Adaya, Ādāya, Adāya: 13 definitions

Introduction

Introduction:

Adaya means something in Hinduism, Sanskrit, Buddhism, Pali, the history of ancient India, Marathi. If you want to know the exact meaning, history, etymology or English translation of this term then check out the descriptions on this page. Add your comment or reference to a book if you want to contribute to this summary article.

In Hinduism

Ayurveda (science of life)

Source: gurumukhi.ru: Ayurveda glossary of terms

Ādāya (आदाय):—Collection of drugs

Ayurveda book cover
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Āyurveda (आयुर्वेद, ayurveda) is a branch of Indian science dealing with medicine, herbalism, taxology, anatomy, surgery, alchemy and related topics. Traditional practice of Āyurveda in ancient India dates back to at least the first millenium BC. Literature is commonly written in Sanskrit using various poetic metres.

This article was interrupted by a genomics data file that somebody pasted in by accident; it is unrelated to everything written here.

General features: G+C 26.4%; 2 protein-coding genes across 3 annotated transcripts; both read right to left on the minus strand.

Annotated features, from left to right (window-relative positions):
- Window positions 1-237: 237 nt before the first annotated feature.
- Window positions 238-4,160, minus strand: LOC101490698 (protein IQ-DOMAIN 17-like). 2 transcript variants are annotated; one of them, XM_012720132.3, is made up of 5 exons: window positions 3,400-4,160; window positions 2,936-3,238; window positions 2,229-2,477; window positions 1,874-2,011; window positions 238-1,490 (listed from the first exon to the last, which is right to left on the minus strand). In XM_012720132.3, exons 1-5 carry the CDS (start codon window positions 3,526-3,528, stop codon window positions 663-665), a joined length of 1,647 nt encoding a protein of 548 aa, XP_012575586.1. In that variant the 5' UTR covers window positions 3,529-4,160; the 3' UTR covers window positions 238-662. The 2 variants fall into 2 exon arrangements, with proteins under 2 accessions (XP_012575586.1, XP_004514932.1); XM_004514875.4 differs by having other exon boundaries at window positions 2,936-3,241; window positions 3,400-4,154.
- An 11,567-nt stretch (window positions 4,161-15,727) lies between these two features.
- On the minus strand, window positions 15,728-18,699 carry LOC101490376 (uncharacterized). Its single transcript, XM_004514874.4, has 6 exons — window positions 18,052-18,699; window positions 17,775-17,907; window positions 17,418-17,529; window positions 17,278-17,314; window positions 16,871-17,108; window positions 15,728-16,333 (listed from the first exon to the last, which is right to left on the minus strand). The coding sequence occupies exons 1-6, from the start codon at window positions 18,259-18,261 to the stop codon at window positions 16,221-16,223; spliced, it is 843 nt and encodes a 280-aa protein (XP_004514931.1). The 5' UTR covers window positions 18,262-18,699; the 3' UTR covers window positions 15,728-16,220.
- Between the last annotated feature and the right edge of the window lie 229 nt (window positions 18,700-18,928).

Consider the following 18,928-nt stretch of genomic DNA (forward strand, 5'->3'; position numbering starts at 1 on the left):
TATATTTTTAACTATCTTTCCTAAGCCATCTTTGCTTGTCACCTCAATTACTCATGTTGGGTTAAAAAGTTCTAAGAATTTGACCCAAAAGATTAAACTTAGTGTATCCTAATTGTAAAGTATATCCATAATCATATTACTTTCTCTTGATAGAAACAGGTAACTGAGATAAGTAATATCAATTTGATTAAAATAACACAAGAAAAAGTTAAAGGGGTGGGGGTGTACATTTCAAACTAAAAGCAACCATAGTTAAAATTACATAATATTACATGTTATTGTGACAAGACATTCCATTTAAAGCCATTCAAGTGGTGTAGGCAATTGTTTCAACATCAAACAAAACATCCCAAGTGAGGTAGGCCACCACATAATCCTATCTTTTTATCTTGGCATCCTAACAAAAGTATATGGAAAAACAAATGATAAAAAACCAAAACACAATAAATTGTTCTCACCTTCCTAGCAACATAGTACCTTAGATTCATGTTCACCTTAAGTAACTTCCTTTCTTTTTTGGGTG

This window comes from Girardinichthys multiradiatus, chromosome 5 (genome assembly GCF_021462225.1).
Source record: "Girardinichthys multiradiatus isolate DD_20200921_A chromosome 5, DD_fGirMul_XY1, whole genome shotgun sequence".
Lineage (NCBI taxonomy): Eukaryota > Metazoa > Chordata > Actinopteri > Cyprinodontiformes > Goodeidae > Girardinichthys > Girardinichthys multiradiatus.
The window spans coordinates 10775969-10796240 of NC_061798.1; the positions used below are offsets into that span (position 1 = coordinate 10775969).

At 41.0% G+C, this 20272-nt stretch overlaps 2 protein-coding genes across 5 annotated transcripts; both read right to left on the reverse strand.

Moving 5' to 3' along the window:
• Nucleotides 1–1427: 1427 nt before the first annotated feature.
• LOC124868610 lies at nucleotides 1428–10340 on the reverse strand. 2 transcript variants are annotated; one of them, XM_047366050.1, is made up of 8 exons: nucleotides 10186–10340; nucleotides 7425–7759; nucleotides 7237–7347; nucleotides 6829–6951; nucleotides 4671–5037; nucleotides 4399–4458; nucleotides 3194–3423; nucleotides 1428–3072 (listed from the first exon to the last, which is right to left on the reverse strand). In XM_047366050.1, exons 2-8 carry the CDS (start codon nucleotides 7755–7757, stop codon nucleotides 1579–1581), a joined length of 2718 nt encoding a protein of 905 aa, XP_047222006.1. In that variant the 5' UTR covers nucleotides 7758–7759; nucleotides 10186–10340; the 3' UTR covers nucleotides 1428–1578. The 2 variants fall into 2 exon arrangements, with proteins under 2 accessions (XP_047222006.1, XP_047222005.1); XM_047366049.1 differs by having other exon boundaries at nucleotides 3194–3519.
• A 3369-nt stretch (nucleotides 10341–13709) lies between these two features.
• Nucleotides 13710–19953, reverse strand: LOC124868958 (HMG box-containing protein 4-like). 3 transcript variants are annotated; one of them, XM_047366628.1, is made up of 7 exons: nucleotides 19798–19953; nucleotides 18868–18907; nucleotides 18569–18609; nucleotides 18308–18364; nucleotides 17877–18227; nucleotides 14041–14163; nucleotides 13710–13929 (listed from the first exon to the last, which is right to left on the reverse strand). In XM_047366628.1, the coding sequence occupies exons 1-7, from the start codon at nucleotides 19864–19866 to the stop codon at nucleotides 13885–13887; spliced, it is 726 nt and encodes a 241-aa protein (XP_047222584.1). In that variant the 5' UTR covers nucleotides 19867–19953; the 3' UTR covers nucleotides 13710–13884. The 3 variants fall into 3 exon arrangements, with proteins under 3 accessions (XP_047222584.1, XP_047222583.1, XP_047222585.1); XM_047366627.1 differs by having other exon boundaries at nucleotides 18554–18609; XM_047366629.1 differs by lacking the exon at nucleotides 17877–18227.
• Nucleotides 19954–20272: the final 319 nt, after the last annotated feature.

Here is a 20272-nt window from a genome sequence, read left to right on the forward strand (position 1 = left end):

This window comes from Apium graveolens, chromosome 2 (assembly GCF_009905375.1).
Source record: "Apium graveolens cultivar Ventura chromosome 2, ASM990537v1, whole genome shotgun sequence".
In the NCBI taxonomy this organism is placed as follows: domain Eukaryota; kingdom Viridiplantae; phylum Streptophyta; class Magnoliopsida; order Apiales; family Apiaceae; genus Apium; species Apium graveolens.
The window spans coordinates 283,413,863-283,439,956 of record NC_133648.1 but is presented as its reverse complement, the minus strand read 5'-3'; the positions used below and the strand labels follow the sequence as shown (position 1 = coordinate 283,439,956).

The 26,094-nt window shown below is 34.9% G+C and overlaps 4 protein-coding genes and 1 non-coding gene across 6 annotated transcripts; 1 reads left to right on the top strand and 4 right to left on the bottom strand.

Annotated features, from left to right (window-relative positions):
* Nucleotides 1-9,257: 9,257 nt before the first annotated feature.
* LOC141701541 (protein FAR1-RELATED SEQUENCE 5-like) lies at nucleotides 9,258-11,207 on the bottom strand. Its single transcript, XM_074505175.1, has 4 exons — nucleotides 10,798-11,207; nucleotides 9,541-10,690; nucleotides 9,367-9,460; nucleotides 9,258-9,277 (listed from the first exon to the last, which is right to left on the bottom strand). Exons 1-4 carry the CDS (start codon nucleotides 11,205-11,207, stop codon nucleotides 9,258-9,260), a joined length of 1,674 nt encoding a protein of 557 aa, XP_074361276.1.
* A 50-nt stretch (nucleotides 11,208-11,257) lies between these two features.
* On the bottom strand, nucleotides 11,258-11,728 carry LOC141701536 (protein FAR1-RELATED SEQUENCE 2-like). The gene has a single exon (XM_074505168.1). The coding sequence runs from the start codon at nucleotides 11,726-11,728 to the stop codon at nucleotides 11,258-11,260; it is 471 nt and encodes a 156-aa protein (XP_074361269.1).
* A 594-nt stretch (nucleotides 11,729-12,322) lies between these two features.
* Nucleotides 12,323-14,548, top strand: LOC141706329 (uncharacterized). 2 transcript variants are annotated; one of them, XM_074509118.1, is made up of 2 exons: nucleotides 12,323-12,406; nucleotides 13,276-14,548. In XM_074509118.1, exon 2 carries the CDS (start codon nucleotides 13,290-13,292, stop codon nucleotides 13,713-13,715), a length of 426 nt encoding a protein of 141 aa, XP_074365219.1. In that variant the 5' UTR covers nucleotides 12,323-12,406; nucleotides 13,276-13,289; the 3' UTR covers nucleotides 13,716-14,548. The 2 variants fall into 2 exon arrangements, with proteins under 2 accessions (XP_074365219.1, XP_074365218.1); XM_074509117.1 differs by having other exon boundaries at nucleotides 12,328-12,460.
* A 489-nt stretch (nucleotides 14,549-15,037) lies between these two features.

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India history and geogprahy

Source: Cologne Digital Sanskrit Dictionaries: Indian Epigraphical Glossary

Ādāya.—(EI 33), income or impost; cf. bhūta-bhaviṣyad- vartamāna-niḥśeṣa-adāya-sahita (IE 8-5); cf. also viseṇim-ādāya (EI 21), name of a tax. Note: ādāya is defined in the “Indian epigraphical glossary” as it can be found on ancient inscriptions commonly written in Sanskrit, Prakrit or Dravidian languages.

India history book cover